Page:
The Chaplin Centre was established through private initiative. By maintaining the house which formerly belonged to the district and municipal council of the Communist Party, and by fixing and renting out offices, AS Chaplin earns money to operate an international art centre on the ground floor. The Centre utilises the remnants of totalitarian society and recycles them to spiritually enrich contemporary Estonian society.

The main function of the Chaplin Centre is to organise international art exhibitions. The Centre has introduced artists from such countries as Chile, Iran, Peru, China, Mexico, and Guatemala. Nor is Estonian folk art neglected: for example, handicrafts and Naivist paintings from the Estonian islands are often on display. International exhibition of nudes Man and Woman, as well as the international installation exhibition Christmas Tree 2000, are long-standing traditions at the Centre. Between 5 and 12 July 1998, the 12th international festival of documentary and anthropological films will take place. Since 1997, the Centre has organised an international symposium The Art of the Blessed which tries to help mentally retarded people to express themselves and communicate with the rest of the world through their art, since communication with words is difficult for them. This year, another event will be added: an exhibition of self-portraits, I Know Myself Best, where the artists are free to display everything connected with their unique person.

Young people seem to prefer evenings of quality films and chamber music. The Centre regularly organises open debates on problems concerning the development of Pärnu; for example ‘Is Pärnu a province?Å, ‘What kind of a library does Pärnu need?Å, ‘What to do with the cityÅs budget for culture?Å. The last weekend in August has, over the last two years, been dedicated to discussion of the topic ‘The destiny of a freelance author and the protection of intellectual property in EstoniaÅ. Participants from throughout Estonia are welcome.

In 1997, the board of the Chaplin Centre decided to extend the space for exhibitions and storage, and also to establish the Museum of New Art of Pärnu, with the CentreÅs art collection providing the nucleus. The idea of creating the museum came from a group of well-known figures of Estonian art, led by architect Leonhard Lapin. Mark Soosaar, film-maker and chairman of the Chaplin Art Foundation board, claims that the CentreÅs first five years have clearly shown the importance of fine arts and related activities, and that the creation of the Museum is a natural extension of the CentreÅs work. The present collection contains about one thousand items. There are a few hundred items of fine art, photographs and installations and about half of the collection is made up of films.

The most significant aspect of the collection is originality. Rather than attempting to rival world-famous art museums like the New York Museum of Modern Art, the Louisiana in Denmark or the Moderna Museet in Stockholm, the collection will concentrate on the art of the Baltic Sea countries. In SoosaarÅs words, this condition is by no means a rule: if a person or an institution donates a work by a contemporary Chinese or Japanese artist, the Museum will be only too happy to accept it. The collection already contains a few objects from Latin America. The Pärnu Museum is not going to focus on the works of famous artists of the 20th century, because in two years time they will all be in the past, art of the previous millennium. Instead, more attention will be paid to young artists, who may make a name for themselves in the future. This does not naturally exclude works by well-known masters.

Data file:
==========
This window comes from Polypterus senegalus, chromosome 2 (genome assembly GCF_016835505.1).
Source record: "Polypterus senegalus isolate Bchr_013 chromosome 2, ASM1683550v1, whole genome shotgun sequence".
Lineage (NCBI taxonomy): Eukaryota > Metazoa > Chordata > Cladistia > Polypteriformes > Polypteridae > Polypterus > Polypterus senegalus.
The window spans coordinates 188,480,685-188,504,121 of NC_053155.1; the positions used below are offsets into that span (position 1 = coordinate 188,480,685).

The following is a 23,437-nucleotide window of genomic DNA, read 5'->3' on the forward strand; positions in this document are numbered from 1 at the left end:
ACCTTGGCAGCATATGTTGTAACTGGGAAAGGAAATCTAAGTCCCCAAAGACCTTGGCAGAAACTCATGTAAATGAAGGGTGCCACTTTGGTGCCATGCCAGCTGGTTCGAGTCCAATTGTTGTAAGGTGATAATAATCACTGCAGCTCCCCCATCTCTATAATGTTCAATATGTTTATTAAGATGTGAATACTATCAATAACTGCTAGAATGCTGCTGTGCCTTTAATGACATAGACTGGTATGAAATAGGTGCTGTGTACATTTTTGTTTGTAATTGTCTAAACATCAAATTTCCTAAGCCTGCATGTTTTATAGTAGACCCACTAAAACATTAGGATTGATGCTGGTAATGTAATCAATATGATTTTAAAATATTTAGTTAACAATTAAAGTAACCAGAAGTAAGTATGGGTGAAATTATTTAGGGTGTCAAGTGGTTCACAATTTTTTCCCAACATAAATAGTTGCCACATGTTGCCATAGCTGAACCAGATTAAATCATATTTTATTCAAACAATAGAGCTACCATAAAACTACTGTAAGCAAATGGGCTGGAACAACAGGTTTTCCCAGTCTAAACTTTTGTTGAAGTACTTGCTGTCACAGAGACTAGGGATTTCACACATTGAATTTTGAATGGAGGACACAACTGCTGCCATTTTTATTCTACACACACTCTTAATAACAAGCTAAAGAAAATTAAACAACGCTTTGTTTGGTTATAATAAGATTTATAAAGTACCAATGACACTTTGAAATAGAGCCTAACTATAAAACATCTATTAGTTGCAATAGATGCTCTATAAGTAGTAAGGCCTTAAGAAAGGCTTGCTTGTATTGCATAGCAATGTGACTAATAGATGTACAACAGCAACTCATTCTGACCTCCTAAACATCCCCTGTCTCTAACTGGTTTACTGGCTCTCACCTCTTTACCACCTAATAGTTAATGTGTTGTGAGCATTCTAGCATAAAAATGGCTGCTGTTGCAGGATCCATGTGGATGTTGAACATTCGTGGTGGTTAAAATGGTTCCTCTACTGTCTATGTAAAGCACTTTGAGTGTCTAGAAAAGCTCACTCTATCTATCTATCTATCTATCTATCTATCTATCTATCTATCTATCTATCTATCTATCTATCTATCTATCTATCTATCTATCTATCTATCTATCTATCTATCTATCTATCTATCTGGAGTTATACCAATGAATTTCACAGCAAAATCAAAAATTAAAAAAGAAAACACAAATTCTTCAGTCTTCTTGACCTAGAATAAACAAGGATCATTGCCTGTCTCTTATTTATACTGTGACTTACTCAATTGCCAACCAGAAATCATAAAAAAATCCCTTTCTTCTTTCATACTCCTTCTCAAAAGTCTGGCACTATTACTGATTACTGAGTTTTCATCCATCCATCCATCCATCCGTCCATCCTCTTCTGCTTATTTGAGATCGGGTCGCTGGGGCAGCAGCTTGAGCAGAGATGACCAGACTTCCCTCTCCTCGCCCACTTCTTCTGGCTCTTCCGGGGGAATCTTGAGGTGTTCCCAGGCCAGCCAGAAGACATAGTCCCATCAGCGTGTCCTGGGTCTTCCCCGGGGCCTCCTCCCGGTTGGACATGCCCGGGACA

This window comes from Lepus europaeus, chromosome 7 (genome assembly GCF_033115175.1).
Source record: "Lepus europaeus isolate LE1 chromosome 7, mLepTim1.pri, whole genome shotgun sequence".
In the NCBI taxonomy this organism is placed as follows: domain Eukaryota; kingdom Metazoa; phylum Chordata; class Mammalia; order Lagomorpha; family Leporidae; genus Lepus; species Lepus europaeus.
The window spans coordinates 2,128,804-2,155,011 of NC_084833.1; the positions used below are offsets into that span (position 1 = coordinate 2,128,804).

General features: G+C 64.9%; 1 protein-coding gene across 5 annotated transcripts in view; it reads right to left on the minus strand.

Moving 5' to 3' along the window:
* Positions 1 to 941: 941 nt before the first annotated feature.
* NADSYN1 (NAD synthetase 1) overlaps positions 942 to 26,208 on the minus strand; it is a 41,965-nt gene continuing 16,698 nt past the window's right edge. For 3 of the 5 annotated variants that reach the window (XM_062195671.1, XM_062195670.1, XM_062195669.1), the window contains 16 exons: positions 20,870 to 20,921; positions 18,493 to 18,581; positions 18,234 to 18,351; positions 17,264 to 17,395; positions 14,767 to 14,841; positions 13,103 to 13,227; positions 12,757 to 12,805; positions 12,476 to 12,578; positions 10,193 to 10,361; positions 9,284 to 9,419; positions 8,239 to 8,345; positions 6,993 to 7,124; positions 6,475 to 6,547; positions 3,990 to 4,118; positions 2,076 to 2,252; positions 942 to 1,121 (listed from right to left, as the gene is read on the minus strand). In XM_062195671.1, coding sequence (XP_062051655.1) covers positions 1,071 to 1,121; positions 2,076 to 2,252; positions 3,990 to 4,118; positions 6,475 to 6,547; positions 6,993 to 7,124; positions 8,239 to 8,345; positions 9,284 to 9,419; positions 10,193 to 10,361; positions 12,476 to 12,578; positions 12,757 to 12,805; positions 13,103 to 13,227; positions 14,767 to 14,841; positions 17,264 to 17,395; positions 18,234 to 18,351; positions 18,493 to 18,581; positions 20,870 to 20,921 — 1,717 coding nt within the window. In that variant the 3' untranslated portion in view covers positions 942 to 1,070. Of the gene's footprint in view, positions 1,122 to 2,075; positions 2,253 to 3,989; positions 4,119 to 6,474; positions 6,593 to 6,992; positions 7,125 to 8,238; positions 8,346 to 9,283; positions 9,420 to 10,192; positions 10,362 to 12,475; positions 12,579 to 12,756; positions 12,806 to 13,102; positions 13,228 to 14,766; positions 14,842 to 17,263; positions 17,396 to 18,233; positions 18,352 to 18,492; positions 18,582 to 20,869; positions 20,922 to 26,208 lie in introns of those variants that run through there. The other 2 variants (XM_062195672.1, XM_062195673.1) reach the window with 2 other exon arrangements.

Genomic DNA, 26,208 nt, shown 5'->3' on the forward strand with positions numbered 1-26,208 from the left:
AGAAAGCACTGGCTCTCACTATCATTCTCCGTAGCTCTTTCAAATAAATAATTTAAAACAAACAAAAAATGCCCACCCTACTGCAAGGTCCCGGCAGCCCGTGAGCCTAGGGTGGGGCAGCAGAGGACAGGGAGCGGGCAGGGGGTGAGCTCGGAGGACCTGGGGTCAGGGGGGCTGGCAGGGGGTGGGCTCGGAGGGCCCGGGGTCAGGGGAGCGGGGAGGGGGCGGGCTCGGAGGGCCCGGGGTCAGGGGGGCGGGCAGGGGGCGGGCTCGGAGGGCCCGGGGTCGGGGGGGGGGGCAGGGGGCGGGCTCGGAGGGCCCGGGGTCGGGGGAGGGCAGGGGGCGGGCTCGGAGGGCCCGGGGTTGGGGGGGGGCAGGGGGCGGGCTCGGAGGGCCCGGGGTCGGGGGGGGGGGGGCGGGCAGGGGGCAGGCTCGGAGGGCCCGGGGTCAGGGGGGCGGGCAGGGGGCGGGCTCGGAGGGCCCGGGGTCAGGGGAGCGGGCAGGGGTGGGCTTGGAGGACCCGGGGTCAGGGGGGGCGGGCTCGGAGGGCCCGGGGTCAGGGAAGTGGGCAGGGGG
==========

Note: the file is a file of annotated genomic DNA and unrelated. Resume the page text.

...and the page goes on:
The Chaplin Art Centre possesses a library of art and culture books in foreign languages, including about 6000 items in English, French, Swedish, German and other languages. There are foreign language conversation classes in the library and the public is welcome to watch the French-German TV channel ARTE. The Chaplin Centre library has become a familiar and essential place for citizens of Pärnu and visitors, at a time when most information is concentrated in Tallinn. Automating the library should facilitate access to information and, in line with current state policy, open it up to those living outside the capital. Thanks to the support of the Open Estonia Foundation, the Centre has an Internet facility, open to the public, accommodating six persons. In addition to publications, the library includes films about the worldÅs nations from the Videotheque of the Pärnu Festival of Documentaries and Anthropological Films, and the Fonotheque of CDs which mostly consists of musicals, classical and jazz music.

The library, along with the rest of the Centre with its cozy café, is open 7 days a week.

The name ‘ChaplinÅ suggests great variety ­ after all, Charlie Chaplin was a talented producer, actor, artist, and composer. Through his films, he tried to make the poor, the sad and the unhappy, smile ­ a goal shared by the Centre which bears his name.